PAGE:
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  • Conditionizr for jQuery – Conditional Loader For Scripts And Styles

    Conditional comments. Who as a web developer has never been confronted with the necessity of dealing with IE by the use of conditional comments? IE has had no way of getting round these methods of handling quirks and insufficiencies, but also in other browsers targeting their special capabilities can have its advantages. Wouldn’t it be great if we were able to serve contents in the most optimal way to any user out there, regardless of their devices and browsers? The jQuery plugin Conditionizr promises to deliver just that solution for the most modern web developments out there.

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  • Create.js – InPage Editing for Content Management Systems Using HTML5

    Thinking about strategies of how to best edit web content, we will rather quickly agree that the so-called inline or inpage editing is the best way to do it. Inline editing means the editing of web contents right inside their original layout. Still this best way is supported by only very few systems. The project Create.js provides a module for almost every CMS out there to relatively easily implement exactly this, inline editing of any content.

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  • HTML 5: Speed Up Your JavaScript-Animations with requestAnimationFrame

    Thanks to CSS3 we no longer need Flash to produce good-looking animations. In general we do not even need JavaScript. But CSS3 falls short for some use cases. If you need to calculate or recalculate your animations, there’s no getting round JavaScript. You do not have to use setTimeout and setInterval though. These do carry the disadvantage of simply repeating a function in defined intervals. Looking at animations, defined intervals are not the best way to make them work. If you have been using these two functions, you probably already experienced difficulties in finding the values for intervals in match with the required animation steps. Furthermore, setTimeout and setInterval rarely are in sync with the display refresh rate, which leads to the effect, that animations cannot be precisely presented. It doesn’t have to be that way, though…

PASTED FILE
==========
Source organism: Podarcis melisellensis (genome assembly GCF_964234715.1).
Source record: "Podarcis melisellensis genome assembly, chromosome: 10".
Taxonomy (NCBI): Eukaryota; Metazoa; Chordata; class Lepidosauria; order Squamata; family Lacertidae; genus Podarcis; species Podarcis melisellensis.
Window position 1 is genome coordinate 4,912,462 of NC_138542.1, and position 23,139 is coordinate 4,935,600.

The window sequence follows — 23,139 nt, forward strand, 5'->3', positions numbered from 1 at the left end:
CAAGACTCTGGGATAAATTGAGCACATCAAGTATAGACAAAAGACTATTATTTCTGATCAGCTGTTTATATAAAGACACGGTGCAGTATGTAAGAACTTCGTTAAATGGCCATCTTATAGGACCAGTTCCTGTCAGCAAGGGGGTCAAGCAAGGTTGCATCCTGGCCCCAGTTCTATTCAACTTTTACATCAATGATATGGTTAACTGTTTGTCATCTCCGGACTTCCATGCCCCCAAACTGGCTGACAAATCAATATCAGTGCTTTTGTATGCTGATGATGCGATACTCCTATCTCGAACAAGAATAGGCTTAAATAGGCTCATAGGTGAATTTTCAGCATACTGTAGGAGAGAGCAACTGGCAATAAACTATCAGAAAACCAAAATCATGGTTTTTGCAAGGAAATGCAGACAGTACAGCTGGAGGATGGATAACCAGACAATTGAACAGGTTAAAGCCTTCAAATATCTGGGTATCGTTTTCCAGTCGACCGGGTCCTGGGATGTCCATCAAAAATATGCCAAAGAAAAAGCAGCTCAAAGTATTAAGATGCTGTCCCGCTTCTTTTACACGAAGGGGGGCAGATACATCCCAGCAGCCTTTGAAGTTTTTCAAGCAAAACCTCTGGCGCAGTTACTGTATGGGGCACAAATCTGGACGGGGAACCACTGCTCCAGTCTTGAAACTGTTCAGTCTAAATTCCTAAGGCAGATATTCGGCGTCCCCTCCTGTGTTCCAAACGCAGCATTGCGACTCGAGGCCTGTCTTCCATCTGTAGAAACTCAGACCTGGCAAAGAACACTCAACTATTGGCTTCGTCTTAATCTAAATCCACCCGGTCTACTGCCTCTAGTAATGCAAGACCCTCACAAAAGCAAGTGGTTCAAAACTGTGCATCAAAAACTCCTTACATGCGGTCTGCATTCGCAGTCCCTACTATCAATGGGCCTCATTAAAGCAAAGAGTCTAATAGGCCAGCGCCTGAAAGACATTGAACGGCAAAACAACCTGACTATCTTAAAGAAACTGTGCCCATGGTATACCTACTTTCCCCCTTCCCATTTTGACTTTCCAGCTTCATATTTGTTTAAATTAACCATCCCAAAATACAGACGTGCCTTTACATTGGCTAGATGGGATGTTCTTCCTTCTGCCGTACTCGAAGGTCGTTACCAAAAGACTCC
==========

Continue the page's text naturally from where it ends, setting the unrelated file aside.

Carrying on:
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  • Viewport Resizer: Extremely Flexible Bookmarklet Lets You Test Different Resolutions Easily

    A web designer’s tasks are far from getting easier. More and more different resolutions come to market and have to be addressed in professional layouts. The formerly rather simple distinction between a site for mobile and another for desktop users is not sufficient anymore. With the success of smartphones of the most different sizes the problem grows bigger by the hour. Of course we have media queries to address different resolutions properly. And even though they do work in the majority of cases you still have to test them properly.